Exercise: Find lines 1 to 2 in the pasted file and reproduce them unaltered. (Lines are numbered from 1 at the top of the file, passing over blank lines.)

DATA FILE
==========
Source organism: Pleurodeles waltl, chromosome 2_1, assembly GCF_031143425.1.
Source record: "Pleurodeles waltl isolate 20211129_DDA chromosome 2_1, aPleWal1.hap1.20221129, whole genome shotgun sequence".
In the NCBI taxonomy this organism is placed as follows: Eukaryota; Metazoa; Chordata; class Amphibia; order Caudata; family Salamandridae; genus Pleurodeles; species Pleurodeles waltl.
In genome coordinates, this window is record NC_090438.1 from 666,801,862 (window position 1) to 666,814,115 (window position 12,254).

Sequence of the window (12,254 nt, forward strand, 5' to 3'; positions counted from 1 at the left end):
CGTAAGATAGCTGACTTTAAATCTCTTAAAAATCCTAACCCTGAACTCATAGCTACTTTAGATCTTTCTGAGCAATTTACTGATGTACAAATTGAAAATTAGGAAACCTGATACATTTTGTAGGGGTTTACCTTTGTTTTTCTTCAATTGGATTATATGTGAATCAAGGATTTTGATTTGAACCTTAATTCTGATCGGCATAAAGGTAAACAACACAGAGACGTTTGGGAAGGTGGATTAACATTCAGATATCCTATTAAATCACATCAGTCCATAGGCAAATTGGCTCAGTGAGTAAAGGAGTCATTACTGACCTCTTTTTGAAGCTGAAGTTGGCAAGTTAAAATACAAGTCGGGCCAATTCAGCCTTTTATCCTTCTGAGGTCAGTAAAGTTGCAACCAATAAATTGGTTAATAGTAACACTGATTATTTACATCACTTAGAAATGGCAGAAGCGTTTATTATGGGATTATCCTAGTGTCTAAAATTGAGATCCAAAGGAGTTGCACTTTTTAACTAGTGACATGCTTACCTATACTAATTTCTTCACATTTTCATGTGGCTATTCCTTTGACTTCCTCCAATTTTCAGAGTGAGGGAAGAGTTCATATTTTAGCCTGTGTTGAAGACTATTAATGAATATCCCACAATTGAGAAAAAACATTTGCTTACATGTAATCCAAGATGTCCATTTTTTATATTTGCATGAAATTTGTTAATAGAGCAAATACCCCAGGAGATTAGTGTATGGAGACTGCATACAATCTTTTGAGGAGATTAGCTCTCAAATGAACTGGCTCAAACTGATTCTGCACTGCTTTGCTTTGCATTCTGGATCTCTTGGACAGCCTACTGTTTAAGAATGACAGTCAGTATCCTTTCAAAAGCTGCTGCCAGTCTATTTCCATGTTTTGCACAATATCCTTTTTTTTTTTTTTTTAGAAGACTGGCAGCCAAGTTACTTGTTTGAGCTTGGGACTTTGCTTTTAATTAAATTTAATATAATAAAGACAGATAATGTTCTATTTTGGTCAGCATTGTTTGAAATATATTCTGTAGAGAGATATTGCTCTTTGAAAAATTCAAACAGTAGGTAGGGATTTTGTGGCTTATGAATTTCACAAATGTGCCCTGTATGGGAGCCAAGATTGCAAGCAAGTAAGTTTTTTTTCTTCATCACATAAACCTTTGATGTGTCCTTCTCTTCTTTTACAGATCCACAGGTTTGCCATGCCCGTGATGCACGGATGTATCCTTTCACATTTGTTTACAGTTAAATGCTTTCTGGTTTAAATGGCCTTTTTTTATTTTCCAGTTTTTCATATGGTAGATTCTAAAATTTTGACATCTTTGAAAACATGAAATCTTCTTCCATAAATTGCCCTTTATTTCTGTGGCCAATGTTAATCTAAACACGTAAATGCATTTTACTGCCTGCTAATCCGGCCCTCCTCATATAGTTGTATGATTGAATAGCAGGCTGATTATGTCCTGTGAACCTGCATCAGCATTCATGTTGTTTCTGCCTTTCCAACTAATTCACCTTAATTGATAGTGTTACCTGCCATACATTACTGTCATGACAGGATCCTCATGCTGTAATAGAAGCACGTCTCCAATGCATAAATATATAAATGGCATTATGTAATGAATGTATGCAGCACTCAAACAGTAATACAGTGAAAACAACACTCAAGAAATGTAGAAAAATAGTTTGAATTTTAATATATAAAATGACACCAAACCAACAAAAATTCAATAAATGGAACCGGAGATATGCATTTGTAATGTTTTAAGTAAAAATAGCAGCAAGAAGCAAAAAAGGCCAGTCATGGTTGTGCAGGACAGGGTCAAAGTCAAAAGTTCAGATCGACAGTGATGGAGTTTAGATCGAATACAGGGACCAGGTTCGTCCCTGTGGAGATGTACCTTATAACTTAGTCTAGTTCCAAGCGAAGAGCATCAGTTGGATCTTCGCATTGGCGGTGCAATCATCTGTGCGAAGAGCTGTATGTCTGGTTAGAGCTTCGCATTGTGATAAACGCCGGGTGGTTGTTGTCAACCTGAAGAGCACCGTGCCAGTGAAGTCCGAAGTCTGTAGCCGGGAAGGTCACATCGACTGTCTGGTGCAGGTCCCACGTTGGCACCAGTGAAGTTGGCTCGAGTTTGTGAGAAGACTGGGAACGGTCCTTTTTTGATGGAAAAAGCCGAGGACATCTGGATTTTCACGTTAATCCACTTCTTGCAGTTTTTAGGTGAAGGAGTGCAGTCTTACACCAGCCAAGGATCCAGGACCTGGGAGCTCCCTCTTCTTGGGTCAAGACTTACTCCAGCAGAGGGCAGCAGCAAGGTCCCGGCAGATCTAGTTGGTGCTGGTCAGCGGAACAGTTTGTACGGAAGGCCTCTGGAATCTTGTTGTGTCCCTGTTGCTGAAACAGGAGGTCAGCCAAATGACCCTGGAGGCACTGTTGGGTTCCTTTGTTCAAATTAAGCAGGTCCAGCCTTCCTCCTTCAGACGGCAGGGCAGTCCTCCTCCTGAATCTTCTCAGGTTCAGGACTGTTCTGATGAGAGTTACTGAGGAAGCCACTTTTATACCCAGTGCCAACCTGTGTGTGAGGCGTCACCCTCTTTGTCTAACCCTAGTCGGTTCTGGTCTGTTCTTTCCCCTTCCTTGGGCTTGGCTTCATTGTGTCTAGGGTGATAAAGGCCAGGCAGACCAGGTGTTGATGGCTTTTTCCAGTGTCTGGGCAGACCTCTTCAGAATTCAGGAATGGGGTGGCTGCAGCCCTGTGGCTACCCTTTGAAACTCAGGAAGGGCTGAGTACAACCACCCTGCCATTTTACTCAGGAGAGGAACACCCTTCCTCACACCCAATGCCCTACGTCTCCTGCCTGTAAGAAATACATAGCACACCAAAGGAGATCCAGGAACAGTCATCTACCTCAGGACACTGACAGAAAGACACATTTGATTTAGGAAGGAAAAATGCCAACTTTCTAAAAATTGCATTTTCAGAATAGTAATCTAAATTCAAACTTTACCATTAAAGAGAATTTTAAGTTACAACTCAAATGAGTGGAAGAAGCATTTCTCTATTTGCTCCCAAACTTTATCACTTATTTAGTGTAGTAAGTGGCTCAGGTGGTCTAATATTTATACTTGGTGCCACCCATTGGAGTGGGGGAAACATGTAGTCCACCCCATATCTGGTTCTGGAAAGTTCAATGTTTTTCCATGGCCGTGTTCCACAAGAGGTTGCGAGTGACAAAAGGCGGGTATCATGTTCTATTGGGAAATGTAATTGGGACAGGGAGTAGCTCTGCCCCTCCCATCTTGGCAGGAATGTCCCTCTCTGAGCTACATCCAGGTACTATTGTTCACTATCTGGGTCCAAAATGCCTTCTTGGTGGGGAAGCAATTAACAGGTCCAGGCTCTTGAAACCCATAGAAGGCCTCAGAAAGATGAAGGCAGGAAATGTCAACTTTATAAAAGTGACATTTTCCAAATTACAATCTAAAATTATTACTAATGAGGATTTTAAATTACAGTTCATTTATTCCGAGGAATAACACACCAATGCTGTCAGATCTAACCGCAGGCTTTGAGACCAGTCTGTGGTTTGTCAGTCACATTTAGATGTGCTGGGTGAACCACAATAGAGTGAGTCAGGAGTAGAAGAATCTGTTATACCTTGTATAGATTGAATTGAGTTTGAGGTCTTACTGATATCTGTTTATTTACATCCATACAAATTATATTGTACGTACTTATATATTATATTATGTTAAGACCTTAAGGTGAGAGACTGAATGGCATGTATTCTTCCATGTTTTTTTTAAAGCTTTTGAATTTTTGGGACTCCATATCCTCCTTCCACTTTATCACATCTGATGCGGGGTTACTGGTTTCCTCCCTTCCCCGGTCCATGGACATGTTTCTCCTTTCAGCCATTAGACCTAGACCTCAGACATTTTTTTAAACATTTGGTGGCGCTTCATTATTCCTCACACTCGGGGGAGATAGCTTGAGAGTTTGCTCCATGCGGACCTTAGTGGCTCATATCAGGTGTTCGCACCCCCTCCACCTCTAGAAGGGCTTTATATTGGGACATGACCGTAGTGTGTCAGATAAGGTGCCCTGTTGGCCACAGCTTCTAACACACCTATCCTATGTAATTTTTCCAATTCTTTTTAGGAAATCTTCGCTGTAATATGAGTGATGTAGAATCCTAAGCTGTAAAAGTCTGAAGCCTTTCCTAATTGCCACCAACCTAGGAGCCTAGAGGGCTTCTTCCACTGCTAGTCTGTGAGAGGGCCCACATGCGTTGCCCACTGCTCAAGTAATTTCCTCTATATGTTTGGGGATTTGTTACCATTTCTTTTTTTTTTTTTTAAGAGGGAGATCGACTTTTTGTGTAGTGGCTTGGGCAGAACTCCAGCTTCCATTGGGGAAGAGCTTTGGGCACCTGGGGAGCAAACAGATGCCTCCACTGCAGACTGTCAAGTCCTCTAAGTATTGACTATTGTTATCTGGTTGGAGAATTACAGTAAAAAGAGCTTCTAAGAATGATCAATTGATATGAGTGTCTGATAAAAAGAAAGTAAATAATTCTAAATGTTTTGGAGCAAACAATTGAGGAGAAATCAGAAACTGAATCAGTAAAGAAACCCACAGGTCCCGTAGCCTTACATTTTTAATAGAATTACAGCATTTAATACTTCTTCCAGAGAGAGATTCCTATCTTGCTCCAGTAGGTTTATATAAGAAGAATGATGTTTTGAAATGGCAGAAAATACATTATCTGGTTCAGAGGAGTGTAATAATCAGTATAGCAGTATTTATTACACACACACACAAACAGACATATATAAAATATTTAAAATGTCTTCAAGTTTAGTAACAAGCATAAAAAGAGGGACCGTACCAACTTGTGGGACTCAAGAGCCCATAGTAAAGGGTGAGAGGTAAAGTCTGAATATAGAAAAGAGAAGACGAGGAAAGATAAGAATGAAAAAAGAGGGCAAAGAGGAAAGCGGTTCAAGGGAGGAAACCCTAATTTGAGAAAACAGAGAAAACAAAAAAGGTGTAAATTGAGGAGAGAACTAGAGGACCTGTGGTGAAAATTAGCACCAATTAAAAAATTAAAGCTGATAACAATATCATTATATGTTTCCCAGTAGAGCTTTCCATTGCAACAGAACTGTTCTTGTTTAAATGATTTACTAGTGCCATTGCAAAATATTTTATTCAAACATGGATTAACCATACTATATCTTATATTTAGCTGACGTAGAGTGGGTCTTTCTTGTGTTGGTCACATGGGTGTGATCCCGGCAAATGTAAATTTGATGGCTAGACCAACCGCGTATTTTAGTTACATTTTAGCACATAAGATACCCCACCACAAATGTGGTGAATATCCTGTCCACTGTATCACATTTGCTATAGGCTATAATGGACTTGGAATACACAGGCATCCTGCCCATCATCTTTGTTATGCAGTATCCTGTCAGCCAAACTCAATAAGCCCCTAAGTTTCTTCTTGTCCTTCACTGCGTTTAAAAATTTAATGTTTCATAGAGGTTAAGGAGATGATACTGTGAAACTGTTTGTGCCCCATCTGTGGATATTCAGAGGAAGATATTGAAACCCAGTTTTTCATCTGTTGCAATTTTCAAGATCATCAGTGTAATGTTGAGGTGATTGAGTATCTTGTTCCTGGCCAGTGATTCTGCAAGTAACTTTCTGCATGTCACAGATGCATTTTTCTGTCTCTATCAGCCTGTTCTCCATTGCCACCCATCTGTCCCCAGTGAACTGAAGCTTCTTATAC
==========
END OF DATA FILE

Source organism: Pleurodeles waltl, chromosome 2_1, assembly GCF_031143425.1.
Source record: "Pleurodeles waltl isolate 20211129_DDA chromosome 2_1, aPleWal1.hap1.20221129, whole genome shotgun sequence".